Two-thirds of UK churches identify loneliness and isolation as a top issue to tackle post lock-down

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The Allchurches Trust undertook research with over 600 churches in June, which reveals that churches in the UK are gearing up to tackle a huge surge of loneliness in their cities and communities in the social aftermath of lock-down. 

 

 

  • A huge 78% of churches expect loneliness and isolation to be one of the most pressing needs in the next three months.
  • 40% expect the physical health needs for those who are still at risk/vulnerable/older to be one of the most pressing needs.
  • In a year’s time around half say that adult mental health and spiritual input will be the biggest needs, overtaken only by loneliness and isolation.

 

The Bishop of London, Dame Sarah Mullally – a former Chief Nursing Officer in the Department of Health – said: “Even before Covid-19 hit, across the Church of England we had been rightly moving towards a greater awareness of the need to attend to our mental health. Then, with the onset of the pandemic, we have witnessed those who struggle with loneliness at the best of times struck by the claustrophobia of lockdown. There have been older people shielding, less able to socialise online than some, feeling more isolated than ever. Others have lost their jobs, or have been put under severe financial pressures. 

 

“It has been heartening to see our churches provide even greater levels of support to all of these people, and more, over these last four months – whether it be on Zoom, or socially-distanced. The ongoing challenge for our churches is to continue to support a culture in which everyone feels safe to share their struggles, and feels able to speak openly.” (Christian Today: Loneliness and isolation are top priorities for churches after lockdown. Link)

 

 

We have experienced the huge shift in church communication, evidenced in the survey. For example, only 3% of churches used the phone before coronavirus, now 17% do (including some using the Daily Hope phone line supported by Faith in Later Life). In the next year there will be more change, with live streaming and online meeting platforms like Zoom expected to remain a feature, even after live services resume.

 

Encouragingly, if the necessary funding and resources were available, 59% churches would like to offer initiatives to tackle loneliness and isolation among older people, and more than a quarter, 27%, would like to offer digital/online training for older members of the congregation/community.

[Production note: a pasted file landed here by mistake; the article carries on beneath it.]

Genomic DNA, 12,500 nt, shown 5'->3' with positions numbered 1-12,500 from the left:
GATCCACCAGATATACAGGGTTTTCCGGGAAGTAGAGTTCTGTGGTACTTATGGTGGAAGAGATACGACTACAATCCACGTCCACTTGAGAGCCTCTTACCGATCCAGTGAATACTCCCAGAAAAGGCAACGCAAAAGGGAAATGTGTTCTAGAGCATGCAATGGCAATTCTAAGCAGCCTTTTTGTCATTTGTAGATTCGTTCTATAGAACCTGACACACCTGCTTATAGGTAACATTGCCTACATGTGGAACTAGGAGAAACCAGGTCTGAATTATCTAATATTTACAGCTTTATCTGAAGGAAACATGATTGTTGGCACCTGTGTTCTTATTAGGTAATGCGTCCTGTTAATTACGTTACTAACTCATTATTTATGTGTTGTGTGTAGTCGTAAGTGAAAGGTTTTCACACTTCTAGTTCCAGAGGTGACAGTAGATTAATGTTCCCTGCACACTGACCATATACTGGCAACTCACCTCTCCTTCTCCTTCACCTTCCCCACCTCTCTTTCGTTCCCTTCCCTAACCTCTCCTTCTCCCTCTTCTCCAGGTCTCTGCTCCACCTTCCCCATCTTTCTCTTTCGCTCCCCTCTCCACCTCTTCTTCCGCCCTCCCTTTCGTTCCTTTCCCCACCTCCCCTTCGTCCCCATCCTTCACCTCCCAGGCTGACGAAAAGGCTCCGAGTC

These insights have helped shape Allchurches Trust’s new Hope Beyond grant programme, which is now open for applications.

 

Allchurches Trust chairman, Tim Carroll, said: “Churches are already at the heart of providing vital community support, particularly in reaching out to the most vulnerable, and their role in tackling social issues such as loneliness and isolation will be even more critical as the longer term impact of Covid-19 becomes clearer. Through our new Hope Beyond grants programme, we aim to support churches and Christian charities to deliver innovative, impactful projects that will enable people, organisations and communities to flourish in life after lockdown.”

 

 

One of the survey respondents says, “One of the biggest needs is to provide an appropriate means of sharing spiritual support to those that do not have access to the internet or any means of technology in the new normal.”

 

A fifth of churches are planning to digitally train some of the older members of the congregation. 

 

Gavin Calver, CEO of the Evangelical Alliance, writes this in Christian Today:

 

As we move out of lockdown, the church must hold to that statement as we seek to do all we can to serve those who are struggling. Perhaps it’s time for us to have households like the one I grew up in? Can we extend our tables for those who are needy? Can we make time for the lonely? Can we provide community to those who don’t have one? The church has always been about a collection of people sharing life together and inviting others to be a part of it. We cannot lose sight of those outside of our community as we move further out of lockdown and begin to rebuild.”

 

This is what Faith in Later Life seeks to do – to reach, equip and empower older people through churches.

 

If you want to be part of this work, if you are motivated and excited to meet the needs described in this research, make sure you stay in touch and let us know you’re a church champion for older people here.

 

 

All images from Pexels.